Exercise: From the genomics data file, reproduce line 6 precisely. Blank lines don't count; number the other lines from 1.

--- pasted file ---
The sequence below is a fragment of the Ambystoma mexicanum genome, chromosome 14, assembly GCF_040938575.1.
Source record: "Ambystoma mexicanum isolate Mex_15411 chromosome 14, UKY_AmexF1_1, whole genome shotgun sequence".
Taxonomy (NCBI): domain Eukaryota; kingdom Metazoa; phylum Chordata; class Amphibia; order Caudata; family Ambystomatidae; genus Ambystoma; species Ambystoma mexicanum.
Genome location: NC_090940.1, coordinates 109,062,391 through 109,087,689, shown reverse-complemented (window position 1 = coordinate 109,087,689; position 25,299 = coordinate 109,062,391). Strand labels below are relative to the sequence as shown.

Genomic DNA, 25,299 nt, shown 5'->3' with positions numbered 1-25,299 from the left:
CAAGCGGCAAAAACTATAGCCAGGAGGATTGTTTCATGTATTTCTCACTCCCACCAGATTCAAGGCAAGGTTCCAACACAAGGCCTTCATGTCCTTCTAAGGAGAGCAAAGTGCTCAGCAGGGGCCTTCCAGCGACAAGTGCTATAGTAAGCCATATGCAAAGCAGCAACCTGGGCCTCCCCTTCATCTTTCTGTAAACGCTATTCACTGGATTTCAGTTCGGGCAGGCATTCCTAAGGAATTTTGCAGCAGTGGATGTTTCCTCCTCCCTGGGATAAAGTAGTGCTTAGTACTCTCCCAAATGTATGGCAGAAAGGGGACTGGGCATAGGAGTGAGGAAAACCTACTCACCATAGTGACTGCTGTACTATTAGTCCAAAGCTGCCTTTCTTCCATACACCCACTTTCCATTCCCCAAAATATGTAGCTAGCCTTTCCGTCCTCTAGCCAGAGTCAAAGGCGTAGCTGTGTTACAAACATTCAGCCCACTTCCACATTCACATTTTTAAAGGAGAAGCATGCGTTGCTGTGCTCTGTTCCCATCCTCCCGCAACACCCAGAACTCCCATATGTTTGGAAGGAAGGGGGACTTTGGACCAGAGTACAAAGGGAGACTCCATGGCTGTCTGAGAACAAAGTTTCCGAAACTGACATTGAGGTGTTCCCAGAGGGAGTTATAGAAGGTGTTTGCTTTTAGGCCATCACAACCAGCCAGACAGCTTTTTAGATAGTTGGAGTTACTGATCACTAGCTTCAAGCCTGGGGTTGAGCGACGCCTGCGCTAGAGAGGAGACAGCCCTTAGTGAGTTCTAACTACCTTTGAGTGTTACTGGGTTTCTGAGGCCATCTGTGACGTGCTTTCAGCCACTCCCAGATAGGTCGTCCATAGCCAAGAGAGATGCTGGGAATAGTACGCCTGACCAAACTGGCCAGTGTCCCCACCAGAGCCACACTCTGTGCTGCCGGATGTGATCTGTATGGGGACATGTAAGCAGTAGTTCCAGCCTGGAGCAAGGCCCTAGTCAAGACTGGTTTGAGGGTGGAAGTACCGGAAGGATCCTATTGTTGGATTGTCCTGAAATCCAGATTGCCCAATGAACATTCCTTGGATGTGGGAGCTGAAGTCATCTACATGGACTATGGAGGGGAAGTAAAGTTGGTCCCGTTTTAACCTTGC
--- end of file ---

CAAGCGGCAAAAACTATAGCCAGGAGGATTGTTTCATGTATTTCTCACTCCCACCAGATTCAAGGCAAGGTTCCAACACAAGGCCTTCATGTCCTTCTAAGGAGAGCAAAGTGCTCAGCAGGGGCCTTCCAGCGACAAGTGCTATAGTAAGCCATATGCAAAGCAGCAACCTGGGCCTCCCCTTCATCTTTCTGTAAACGCTATTCACTGGATTTCAGTTCGGGCAGGCATTCCTAAGGAATTTTGCAGCAGTGGATGTTTCCTCCTCCCTGGGATAAAGTAGTGCTTAGTACTCTCCCAAATGTATGGCAGAAAGGGGACTGGGCATAGGAGTGAGGAAAACCTACTCACCATAGTGACTGCTGTACTATTAGTCCAAAGCTGCCTTTCTTCCATACACCCACTTTCCATTCCCCAAAATATGTAGCTAGCCTTTCCGTCCTCTAGCCAGAGTCAAAGGCGTAGCTGTGTTACAAACATTCAGCCCACTTCCACATTCACATTTTTAAAGGAGAAGCATGCGTTGCTGTGCTCTGTTCCCATCCTCCCGCAACACCCAGAACTCCCATATGTTTGGAAGGAAGGGGGACTTTGGACCAGAGTACAAAGGGAGACTCCATGGCTGTCTGAGAACAAAGTTTCCGAAACTGACATTGAGGTGTTCCCAGAGGGAGTTATAGAAGGTGTTTGCTTTTAGGCCATCACAACCAGCCAGACAGCTTTTTAGATAGTTGGAGTTACTGATCACTAGCTTCAAGCCTGGGGTTGAGCGACGCCTGCGCTAGAGAGGAGACAGCCCTTAGTGAGTTCTAACTACCTTTGAGTGTTACTGGGTTTCTGAGGCCATCTGTGACGTGCTTTCAGCCACTCCCAGATAGGTCGTCCATAGCCAAGAGAGATGCTGGGAATAGTACGCCTGACCAAACTGGCCAGTGTCCCCACCAGAGCCACACTCTGTGCTGCCGGATGTGATCTGTATGGGGACATGTAAGCAGTAGTTCCAGCCTGGAGCAAGGCCCTAGTCAAGACTGGTTTGAGGGTGGAAGTACCGGAAGGATCCTATTGTTGGATTGTCCTGAAATCCAGATTGCCCAATGAACATTCCTTGGATGTGGGAGCTGAAGTCATCTACATGGACTATGGAGGGGAAGTAAAGTTGGTCCCGTTTTAACCTTGC